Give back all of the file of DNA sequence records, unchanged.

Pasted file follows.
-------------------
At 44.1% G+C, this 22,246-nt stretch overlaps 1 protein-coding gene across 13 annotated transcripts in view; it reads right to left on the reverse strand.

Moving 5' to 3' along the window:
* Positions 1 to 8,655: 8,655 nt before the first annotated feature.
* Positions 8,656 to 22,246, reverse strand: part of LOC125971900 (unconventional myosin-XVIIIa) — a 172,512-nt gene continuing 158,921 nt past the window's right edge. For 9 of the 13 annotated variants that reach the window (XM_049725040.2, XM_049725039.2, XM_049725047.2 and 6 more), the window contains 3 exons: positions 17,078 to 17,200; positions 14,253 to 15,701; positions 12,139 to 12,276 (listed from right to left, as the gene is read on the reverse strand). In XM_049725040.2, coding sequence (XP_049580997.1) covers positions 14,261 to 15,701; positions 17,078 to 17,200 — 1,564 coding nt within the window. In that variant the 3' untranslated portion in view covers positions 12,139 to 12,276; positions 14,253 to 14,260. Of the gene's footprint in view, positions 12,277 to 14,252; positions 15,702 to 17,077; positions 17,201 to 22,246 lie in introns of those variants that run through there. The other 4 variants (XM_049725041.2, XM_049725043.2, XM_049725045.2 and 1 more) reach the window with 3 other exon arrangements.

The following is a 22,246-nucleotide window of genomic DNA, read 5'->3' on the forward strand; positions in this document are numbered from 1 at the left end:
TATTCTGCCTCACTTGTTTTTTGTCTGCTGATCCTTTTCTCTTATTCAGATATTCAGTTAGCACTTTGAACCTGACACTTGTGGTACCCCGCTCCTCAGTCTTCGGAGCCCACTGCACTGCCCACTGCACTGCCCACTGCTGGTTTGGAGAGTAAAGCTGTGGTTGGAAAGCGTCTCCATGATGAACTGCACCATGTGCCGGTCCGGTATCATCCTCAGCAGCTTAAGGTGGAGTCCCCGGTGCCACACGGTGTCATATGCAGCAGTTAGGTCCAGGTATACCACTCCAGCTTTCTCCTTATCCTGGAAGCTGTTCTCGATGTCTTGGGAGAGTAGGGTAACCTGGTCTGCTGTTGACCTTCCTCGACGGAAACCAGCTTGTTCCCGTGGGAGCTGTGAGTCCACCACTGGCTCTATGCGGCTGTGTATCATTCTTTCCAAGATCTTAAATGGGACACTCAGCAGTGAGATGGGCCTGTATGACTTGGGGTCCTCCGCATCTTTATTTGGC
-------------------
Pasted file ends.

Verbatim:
At 44.1% G+C, this 22,246-nt stretch overlaps 1 protein-coding gene across 13 annotated transcripts in view; it reads right to left on the reverse strand.

Moving 5' to 3' along the window:
* Positions 1 to 8,655: 8,655 nt before the first annotated feature.
* Positions 8,656 to 22,246, reverse strand: part of LOC125971900 (unconventional myosin-XVIIIa) — a 172,512-nt gene continuing 158,921 nt past the window's right edge. For 9 of the 13 annotated variants that reach the window (XM_049725040.2, XM_049725039.2, XM_049725047.2 and 6 more), the window contains 3 exons: positions 17,078 to 17,200; positions 14,253 to 15,701; positions 12,139 to 12,276 (listed from right to left, as the gene is read on the reverse strand). In XM_049725040.2, coding sequence (XP_049580997.1) covers positions 14,261 to 15,701; positions 17,078 to 17,200 — 1,564 coding nt within the window. In that variant the 3' untranslated portion in view covers positions 12,139 to 12,276; positions 14,253 to 14,260. Of the gene's footprint in view, positions 12,277 to 14,252; positions 15,702 to 17,077; positions 17,201 to 22,246 lie in introns of those variants that run through there. The other 4 variants (XM_049725041.2, XM_049725043.2, XM_049725045.2 and 1 more) reach the window with 3 other exon arrangements.

The following is a 22,246-nucleotide window of genomic DNA, read 5'->3' on the forward strand; positions in this document are numbered from 1 at the left end:
TATTCTGCCTCACTTGTTTTTTGTCTGCTGATCCTTTTCTCTTATTCAGATATTCAGTTAGCACTTTGAACCTGACACTTGTGGTACCCCGCTCCTCAGTCTTCGGAGCCCACTGCACTGCCCACTGCACTGCCCACTGCTGGTTTGGAGAGTAAAGCTGTGGTTGGAAAGCGTCTCCATGATGAACTGCACCATGTGCCGGTCCGGTATCATCCTCAGCAGCTTAAGGTGGAGTCCCCGGTGCCACACGGTGTCATATGCAGCAGTTAGGTCCAGGTATACCACTCCAGCTTTCTCCTTATCCTGGAAGCTGTTCTCGATGTCTTGGGAGAGTAGGGTAACCTGGTCTGCTGTTGACCTTCCTCGACGGAAACCAGCTTGTTCCCGTGGGAGCTGTGAGTCCACCACTGGCTCTATGCGGCTGTGTATCATTCTTTCCAAGATCTTAAATGGGACACTCAGCAGTGAGATGGGCCTGTATGACTTGGGGTCCTCCGCATCTTTATTTGGC